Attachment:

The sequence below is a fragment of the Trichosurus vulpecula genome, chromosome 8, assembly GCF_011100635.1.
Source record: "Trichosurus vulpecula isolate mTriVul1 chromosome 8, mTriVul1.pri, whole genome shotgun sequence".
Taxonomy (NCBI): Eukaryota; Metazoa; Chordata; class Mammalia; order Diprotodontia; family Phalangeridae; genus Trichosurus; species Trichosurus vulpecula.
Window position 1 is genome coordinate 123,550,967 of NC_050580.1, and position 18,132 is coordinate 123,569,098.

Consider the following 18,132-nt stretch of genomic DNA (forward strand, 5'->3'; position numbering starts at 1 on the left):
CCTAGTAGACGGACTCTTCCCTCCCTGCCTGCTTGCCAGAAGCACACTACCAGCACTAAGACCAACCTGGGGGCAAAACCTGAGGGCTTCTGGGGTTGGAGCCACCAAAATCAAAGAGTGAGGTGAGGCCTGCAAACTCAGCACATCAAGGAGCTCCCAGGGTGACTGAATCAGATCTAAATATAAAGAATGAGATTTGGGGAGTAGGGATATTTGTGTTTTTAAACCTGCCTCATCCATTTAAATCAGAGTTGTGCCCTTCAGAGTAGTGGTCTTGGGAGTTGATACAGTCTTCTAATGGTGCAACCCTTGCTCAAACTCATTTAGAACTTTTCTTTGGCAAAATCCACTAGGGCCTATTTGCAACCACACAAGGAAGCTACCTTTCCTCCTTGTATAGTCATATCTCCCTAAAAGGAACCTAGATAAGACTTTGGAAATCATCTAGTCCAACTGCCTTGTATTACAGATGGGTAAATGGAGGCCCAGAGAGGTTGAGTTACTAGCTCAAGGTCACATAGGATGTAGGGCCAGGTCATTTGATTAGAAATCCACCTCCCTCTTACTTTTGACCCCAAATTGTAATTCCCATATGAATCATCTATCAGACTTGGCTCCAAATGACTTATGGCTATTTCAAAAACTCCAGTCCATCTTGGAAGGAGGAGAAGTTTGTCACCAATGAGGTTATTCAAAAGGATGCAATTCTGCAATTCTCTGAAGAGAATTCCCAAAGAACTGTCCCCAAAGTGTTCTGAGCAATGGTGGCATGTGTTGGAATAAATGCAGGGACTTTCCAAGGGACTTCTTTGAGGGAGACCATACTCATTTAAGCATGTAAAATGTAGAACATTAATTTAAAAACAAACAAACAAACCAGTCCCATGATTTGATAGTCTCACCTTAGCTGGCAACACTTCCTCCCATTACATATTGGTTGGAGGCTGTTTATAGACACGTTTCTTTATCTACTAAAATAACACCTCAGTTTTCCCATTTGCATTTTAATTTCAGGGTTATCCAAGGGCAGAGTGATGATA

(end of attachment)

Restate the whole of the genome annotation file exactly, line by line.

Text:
The sequence below is a fragment of the Trichosurus vulpecula genome, chromosome 8, assembly GCF_011100635.1.
Source record: "Trichosurus vulpecula isolate mTriVul1 chromosome 8, mTriVul1.pri, whole genome shotgun sequence".
Taxonomy (NCBI): Eukaryota; Metazoa; Chordata; class Mammalia; order Diprotodontia; family Phalangeridae; genus Trichosurus; species Trichosurus vulpecula.
Window position 1 is genome coordinate 123,550,967 of NC_050580.1, and position 18,132 is coordinate 123,569,098.

Consider the following 18,132-nt stretch of genomic DNA (forward strand, 5'->3'; position numbering starts at 1 on the left):
CCTAGTAGACGGACTCTTCCCTCCCTGCCTGCTTGCCAGAAGCACACTACCAGCACTAAGACCAACCTGGGGGCAAAACCTGAGGGCTTCTGGGGTTGGAGCCACCAAAATCAAAGAGTGAGGTGAGGCCTGCAAACTCAGCACATCAAGGAGCTCCCAGGGTGACTGAATCAGATCTAAATATAAAGAATGAGATTTGGGGAGTAGGGATATTTGTGTTTTTAAACCTGCCTCATCCATTTAAATCAGAGTTGTGCCCTTCAGAGTAGTGGTCTTGGGAGTTGATACAGTCTTCTAATGGTGCAACCCTTGCTCAAACTCATTTAGAACTTTTCTTTGGCAAAATCCACTAGGGCCTATTTGCAACCACACAAGGAAGCTACCTTTCCTCCTTGTATAGTCATATCTCCCTAAAAGGAACCTAGATAAGACTTTGGAAATCATCTAGTCCAACTGCCTTGTATTACAGATGGGTAAATGGAGGCCCAGAGAGGTTGAGTTACTAGCTCAAGGTCACATAGGATGTAGGGCCAGGTCATTTGATTAGAAATCCACCTCCCTCTTACTTTTGACCCCAAATTGTAATTCCCATATGAATCATCTATCAGACTTGGCTCCAAATGACTTATGGCTATTTCAAAAACTCCAGTCCATCTTGGAAGGAGGAGAAGTTTGTCACCAATGAGGTTATTCAAAAGGATGCAATTCTGCAATTCTCTGAAGAGAATTCCCAAAGAACTGTCCCCAAAGTGTTCTGAGCAATGGTGGCATGTGTTGGAATAAATGCAGGGACTTTCCAAGGGACTTCTTTGAGGGAGACCATACTCATTTAAGCATGTAAAATGTAGAACATTAATTTAAAAACAAACAAACAAACCAGTCCCATGATTTGATAGTCTCACCTTAGCTGGCAACACTTCCTCCCATTACATATTGGTTGGAGGCTGTTTATAGACACGTTTCTTTATCTACTAAAATAACACCTCAGTTTTCCCATTTGCATTTTAATTTCAGGGTTATCCAAGGGCAGAGTGATGATA